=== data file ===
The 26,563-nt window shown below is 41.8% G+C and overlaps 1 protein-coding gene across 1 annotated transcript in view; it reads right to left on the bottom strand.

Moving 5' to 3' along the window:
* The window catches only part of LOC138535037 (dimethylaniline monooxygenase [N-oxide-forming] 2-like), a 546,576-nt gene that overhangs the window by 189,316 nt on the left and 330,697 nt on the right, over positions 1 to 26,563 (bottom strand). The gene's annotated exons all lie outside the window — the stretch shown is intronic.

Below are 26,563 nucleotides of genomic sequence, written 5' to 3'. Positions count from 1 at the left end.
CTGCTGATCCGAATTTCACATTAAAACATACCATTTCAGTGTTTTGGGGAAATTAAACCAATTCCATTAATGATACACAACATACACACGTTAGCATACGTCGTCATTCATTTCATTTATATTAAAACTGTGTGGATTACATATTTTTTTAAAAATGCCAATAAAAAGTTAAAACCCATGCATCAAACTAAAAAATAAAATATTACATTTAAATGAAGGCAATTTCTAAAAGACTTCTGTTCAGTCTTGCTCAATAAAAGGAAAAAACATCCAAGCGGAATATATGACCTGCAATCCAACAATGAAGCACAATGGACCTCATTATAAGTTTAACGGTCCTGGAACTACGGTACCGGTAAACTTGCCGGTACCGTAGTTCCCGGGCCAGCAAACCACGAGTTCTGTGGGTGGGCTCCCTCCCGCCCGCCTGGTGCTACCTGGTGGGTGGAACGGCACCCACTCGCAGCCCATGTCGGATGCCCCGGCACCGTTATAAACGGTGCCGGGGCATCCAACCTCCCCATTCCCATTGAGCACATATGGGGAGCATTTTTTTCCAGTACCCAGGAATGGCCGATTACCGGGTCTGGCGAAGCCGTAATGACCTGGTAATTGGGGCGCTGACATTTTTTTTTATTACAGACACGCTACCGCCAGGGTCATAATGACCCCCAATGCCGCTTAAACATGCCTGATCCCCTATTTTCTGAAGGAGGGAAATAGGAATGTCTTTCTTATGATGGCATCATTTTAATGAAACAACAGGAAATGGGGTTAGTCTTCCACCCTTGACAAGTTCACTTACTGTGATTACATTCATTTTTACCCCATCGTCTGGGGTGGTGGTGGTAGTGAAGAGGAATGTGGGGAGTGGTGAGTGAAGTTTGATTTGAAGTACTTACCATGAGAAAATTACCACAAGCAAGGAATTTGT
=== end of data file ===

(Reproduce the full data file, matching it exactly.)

The 26,563-nt window shown below is 41.8% G+C and overlaps 1 protein-coding gene across 1 annotated transcript in view; it reads right to left on the bottom strand.

Moving 5' to 3' along the window:
* The window catches only part of LOC138535037 (dimethylaniline monooxygenase [N-oxide-forming] 2-like), a 546,576-nt gene that overhangs the window by 189,316 nt on the left and 330,697 nt on the right, over positions 1 to 26,563 (bottom strand). The gene's annotated exons all lie outside the window — the stretch shown is intronic.

Below are 26,563 nucleotides of genomic sequence, written 5' to 3'. Positions count from 1 at the left end.
CTGCTGATCCGAATTTCACATTAAAACATACCATTTCAGTGTTTTGGGGAAATTAAACCAATTCCATTAATGATACACAACATACACACGTTAGCATACGTCGTCATTCATTTCATTTATATTAAAACTGTGTGGATTACATATTTTTTTAAAAATGCCAATAAAAAGTTAAAACCCATGCATCAAACTAAAAAATAAAATATTACATTTAAATGAAGGCAATTTCTAAAAGACTTCTGTTCAGTCTTGCTCAATAAAAGGAAAAAACATCCAAGCGGAATATATGACCTGCAATCCAACAATGAAGCACAATGGACCTCATTATAAGTTTAACGGTCCTGGAACTACGGTACCGGTAAACTTGCCGGTACCGTAGTTCCCGGGCCAGCAAACCACGAGTTCTGTGGGTGGGCTCCCTCCCGCCCGCCTGGTGCTACCTGGTGGGTGGAACGGCACCCACTCGCAGCCCATGTCGGATGCCCCGGCACCGTTATAAACGGTGCCGGGGCATCCAACCTCCCCATTCCCATTGAGCACATATGGGGAGCATTTTTTTCCAGTACCCAGGAATGGCCGATTACCGGGTCTGGCGAAGCCGTAATGACCTGGTAATTGGGGCGCTGACATTTTTTTTTATTACAGACACGCTACCGCCAGGGTCATAATGACCCCCAATGCCGCTTAAACATGCCTGATCCCCTATTTTCTGAAGGAGGGAAATAGGAATGTCTTTCTTATGATGGCATCATTTTAATGAAACAACAGGAAATGGGGTTAGTCTTCCACCCTTGACAAGTTCACTTACTGTGATTACATTCATTTTTACCCCATCGTCTGGGGTGGTGGTGGTAGTGAAGAGGAATGTGGGGAGTGGTGAGTGAAGTTTGATTTGAAGTACTTACCATGAGAAAATTACCACAAGCAAGGAATTTGT